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Dvorák (1841-1904) - ’Cello Concerto

“The ’cello is a beautiful instrument, but its place is in the orchestra and in chamber music. As a  solo instrument it isn't much good . . . I have . . . written a ’cello concerto, but am sorry to this  day that I did so, and I never intend to write another”

That’s a curious enough comment - and for a would-be listener a dismaying one -  from the man  who created one of the finest ’cello concertos ever to grace a concert platform, but even more curious is that Dvo?ák had, by this time, written not one but two ’cello concertos. 

Dvo?ák’s creative career had three distinct phases. A provincial education furnished a firm  foundation in the bread-and-butter musical basics. Keeping his composing secret from all but his closest friends, untrammelled by moderating influences (except possibly Wagner’s, though that  was hardly “moderating”), and fired by the enthusiasm and indiscipline of youth, his juvenilia  were daringly experimental. His lyrical and - at around 80 minutes - fairly discursive First ’Cello  Concerto was inspired by his love for Josefina Cermakova.  Ultimately, she refused his hand and  the concerto was never fully scored. Dvo?ák married her younger sister and, years later, Gunther  Raphael prepared a drastically abridged orchestral version.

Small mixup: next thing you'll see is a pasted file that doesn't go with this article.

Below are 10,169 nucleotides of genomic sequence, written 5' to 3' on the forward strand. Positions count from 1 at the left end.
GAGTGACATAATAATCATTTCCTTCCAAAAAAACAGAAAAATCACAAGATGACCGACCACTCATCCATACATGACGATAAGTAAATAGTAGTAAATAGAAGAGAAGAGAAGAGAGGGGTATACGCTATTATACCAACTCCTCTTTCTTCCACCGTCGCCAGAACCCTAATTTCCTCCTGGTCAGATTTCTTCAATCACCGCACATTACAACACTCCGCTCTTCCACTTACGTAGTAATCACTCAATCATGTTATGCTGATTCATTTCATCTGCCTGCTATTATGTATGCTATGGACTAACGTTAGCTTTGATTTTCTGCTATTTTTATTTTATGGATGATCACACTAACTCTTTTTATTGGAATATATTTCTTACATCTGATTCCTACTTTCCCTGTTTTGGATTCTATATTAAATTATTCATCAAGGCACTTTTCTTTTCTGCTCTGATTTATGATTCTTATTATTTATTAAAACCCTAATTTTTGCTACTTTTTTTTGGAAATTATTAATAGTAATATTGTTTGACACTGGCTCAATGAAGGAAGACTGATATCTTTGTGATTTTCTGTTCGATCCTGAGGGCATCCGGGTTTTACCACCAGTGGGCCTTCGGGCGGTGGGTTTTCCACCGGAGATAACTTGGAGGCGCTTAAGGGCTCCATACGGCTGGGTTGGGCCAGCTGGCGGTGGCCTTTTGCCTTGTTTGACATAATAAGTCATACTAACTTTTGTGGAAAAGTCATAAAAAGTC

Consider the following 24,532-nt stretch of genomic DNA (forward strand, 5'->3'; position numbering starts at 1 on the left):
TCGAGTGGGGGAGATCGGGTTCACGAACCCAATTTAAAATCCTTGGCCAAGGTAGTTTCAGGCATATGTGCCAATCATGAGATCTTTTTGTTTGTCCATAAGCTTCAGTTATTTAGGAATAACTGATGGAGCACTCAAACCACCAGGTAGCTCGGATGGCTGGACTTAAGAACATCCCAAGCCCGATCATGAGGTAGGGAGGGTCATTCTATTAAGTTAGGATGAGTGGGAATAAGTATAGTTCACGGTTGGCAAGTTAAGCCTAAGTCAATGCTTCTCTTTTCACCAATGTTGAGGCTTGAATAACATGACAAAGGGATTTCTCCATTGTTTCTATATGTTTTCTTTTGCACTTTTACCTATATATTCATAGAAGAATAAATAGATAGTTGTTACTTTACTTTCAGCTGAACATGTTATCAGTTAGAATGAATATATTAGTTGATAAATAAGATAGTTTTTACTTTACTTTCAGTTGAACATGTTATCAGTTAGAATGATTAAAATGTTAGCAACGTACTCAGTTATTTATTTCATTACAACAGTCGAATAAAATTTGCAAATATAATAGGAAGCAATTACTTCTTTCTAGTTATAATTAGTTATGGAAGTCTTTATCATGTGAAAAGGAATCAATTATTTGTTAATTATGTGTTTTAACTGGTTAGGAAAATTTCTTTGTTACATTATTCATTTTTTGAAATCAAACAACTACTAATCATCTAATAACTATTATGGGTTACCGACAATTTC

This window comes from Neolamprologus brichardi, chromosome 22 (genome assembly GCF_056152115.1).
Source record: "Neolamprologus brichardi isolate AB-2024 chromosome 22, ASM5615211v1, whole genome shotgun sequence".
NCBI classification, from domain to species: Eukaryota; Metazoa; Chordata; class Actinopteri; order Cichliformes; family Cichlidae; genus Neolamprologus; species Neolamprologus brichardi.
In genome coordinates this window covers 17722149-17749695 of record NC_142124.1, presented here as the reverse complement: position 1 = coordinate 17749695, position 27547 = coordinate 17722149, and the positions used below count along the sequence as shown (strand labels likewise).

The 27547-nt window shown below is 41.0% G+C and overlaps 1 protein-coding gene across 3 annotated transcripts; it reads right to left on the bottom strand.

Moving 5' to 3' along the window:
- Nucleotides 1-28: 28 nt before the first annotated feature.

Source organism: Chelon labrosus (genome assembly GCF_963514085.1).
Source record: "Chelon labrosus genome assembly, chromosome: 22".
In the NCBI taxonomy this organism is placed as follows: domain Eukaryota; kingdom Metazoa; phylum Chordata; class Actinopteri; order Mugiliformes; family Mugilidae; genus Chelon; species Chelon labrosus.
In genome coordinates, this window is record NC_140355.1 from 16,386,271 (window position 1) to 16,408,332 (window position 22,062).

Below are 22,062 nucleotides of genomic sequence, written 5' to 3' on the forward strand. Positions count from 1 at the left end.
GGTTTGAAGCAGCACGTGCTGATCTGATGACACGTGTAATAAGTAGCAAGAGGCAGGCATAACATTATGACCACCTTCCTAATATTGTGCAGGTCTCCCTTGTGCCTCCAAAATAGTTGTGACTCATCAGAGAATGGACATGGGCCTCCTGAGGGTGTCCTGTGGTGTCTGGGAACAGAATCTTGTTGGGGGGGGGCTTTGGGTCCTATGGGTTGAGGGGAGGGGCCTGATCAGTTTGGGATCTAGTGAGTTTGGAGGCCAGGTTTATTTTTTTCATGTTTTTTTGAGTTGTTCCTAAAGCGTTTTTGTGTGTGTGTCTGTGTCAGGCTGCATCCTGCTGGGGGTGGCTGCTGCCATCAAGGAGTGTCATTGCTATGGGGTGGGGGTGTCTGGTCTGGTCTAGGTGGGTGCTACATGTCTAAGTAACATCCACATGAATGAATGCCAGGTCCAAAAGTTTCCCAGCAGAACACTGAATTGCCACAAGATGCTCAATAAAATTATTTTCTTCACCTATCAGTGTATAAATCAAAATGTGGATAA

Dvo?ák’s “discovery” of folk music as a motivator, and the influence of Brahms in particular, characterised his “conservative” period. As a maturing, increasingly well-known composer he  traded much of that radicalism for structural soundness. If success measures wisdom, then this  was indeed a wise move. His “New World” experience triggered the third phase. Curiously, the  opening of new horizons also “closed the loop” of his career, rekindling that original spirit of  adventure, but with all the advantages of his “conservative” period’s firm foundation - one significant reason why Dvo?ák’s later works predominate: we get the best of both worlds. 

What is really the ’Cello Concerto No. 2 in B minor was written during 1894-5, towards the end  of his successful stint in the States. Typically, much of the music’s tension derives from the collision of the New World’s young, vibrant culture and Dvo?ák’s ineffable homesickness.  However, there’s more. Learning that Josefina was seriously ill, he was moved to refer to his song Leave Me Alone, a particular favourite of hers. Characteristically, this reference was not  arbitrary, but woven  into the fabric of his creation. Although substantially completed in the  USA, back home following Josefina’s untimely death, Dvo?ák further reworked the concerto’s ending into a heartfelt tribute. 

Discounting his then unknown first effort, this concerto’s sheer scale is unprecedented, being  50% longer than the only comparable earlier one - that of Schumann. Dvo?ák enlarged  Schumann’s example to encompass the symphonic conception of Brahms’ Violin Concerto, which entertains its audience for a similar duration. Brahms was impressed: “Why on Earth didn’t I know that one could write a ’cello concerto like this? Had I known, I would have written one long ago.” Had the experience of his Double Concerto (1887) convinced him that the  problem of balancing ’cello against symphony orchestra was insuperable?  Unbelievably - apparently - Brahms had completely missed Dvo?ák’s supremely simple solution - when the orchestra gets going, the ’cello doesn’t